The Story Behind the Story of the Cincinnati Art Museum’s “Pete Rose” Painting


Warhol Baseball

With All-Star Game preparations gearing up the folks at the Cincinnati Art Museum figured they too, could get in on the festivities. After all, the museum is home to a major baseball artwork that it commissioned: Andy Warhol’s “Pete Rose,” a painting that turns 30 years old this summer.

Back in 1985, Pete Rose didn’t know anything about Andy Warhol and Warhol didn’t know anything about Pete. The story behind that painting is one of strange bedfellows, a quirky tale of how Warhol, with his New York pop art sensibilities, came to celebrate the Hit King with the help of a leading Cincinnati art gallery owner.

A special art museum exhibit, “Up at Bat: Warhol and Baseball” (April 11-Aug. 2), will feature Warhol’s painting along with the only other two works the famed pop artist did on baseball players: “Baseball,” using Roger Maris in a 1962 tribute to the sport, and a portrait of Tom Seaver, actually pictured in a Reds uniform, done in 1977 just after he was traded to Cincinnati from the New York Mets.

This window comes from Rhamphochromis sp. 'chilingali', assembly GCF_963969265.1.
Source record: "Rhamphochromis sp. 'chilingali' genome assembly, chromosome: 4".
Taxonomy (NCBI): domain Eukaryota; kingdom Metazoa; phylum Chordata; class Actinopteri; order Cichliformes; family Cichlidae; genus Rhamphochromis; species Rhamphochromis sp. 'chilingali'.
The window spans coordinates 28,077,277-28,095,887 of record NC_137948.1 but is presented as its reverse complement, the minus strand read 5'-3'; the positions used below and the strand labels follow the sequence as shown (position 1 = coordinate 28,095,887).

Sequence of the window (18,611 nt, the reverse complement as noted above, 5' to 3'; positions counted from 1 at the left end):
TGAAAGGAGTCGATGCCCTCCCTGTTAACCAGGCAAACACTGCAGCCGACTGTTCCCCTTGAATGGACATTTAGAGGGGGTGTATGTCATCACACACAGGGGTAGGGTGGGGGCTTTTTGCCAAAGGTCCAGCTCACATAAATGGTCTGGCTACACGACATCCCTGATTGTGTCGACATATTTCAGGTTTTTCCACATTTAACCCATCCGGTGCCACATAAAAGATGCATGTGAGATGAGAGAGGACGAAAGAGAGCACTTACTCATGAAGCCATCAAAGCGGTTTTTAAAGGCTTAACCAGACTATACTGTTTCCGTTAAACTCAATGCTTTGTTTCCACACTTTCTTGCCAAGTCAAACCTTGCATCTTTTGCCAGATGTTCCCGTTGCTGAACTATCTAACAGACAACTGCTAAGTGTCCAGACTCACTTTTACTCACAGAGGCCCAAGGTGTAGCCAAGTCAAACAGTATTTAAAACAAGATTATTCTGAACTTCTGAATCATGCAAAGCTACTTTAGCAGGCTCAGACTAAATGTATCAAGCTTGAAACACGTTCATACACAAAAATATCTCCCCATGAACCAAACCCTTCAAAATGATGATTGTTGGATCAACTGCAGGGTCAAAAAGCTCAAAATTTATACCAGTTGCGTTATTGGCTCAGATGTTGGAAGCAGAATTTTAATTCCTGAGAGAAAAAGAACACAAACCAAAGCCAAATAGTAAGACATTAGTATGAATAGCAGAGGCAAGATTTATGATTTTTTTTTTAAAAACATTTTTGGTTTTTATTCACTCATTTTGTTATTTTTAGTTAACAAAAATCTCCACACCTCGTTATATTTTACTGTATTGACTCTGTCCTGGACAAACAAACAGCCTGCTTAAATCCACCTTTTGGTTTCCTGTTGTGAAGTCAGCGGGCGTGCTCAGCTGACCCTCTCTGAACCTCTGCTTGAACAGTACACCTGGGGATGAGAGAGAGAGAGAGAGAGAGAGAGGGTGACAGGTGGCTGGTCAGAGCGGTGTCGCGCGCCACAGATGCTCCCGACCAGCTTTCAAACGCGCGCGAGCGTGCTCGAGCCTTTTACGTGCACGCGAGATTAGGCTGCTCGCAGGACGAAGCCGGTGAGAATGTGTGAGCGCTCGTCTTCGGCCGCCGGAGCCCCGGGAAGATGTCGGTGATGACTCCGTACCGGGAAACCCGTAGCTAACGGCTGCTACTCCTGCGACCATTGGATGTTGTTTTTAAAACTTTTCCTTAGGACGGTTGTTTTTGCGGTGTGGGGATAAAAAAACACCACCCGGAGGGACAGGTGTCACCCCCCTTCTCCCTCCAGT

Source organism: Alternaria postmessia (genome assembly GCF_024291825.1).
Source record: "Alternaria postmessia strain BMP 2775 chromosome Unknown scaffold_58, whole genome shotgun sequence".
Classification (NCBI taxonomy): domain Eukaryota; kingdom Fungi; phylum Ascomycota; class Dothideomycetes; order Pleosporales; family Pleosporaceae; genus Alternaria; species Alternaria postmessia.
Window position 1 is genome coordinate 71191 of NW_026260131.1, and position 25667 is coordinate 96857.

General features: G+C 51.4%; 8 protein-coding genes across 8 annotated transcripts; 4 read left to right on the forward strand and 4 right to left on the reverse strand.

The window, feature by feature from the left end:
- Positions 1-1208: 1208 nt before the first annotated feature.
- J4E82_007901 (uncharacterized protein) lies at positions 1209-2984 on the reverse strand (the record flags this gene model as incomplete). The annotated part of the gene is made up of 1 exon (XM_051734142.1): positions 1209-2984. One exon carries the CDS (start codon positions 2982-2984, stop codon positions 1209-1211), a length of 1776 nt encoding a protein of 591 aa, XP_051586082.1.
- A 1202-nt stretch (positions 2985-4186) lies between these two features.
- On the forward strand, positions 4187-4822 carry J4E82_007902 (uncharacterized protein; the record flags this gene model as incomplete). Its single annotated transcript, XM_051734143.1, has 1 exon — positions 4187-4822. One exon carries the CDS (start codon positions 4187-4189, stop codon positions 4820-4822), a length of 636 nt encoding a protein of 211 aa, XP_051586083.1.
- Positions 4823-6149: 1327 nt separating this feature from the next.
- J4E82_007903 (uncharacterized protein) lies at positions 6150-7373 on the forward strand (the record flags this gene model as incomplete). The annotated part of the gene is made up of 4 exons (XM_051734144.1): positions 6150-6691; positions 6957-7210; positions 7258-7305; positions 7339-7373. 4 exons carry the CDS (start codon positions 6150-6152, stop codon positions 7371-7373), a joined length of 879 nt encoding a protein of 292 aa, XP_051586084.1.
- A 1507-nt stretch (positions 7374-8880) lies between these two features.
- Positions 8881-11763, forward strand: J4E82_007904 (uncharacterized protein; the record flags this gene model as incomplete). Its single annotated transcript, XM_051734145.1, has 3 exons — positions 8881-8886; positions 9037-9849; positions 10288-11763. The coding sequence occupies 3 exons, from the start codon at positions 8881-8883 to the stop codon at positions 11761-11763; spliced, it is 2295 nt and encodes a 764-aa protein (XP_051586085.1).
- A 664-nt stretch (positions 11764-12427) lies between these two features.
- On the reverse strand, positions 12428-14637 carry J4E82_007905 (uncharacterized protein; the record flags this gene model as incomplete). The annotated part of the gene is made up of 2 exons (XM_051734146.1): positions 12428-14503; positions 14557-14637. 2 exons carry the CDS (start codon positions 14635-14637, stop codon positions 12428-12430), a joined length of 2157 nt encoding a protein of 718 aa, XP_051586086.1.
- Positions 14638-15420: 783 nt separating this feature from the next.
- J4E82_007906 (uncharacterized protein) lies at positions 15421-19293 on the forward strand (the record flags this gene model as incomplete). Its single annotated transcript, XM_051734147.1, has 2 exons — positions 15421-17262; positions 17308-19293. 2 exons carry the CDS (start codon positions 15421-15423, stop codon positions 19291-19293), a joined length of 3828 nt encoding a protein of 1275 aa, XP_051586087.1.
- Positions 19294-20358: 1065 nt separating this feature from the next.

“It will be the first time that Warhol’s three baseball works have been brought together,” said Kristin Spangenberg, curator of prints at the Cincinnati Art Museum. “They show what Warhol did best, in this case, appropriating baseball images in his capture of pop culture.”

The story begins on Opening Day 1985, when “the chase” was on.


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I Love Warhol

I Love Warhol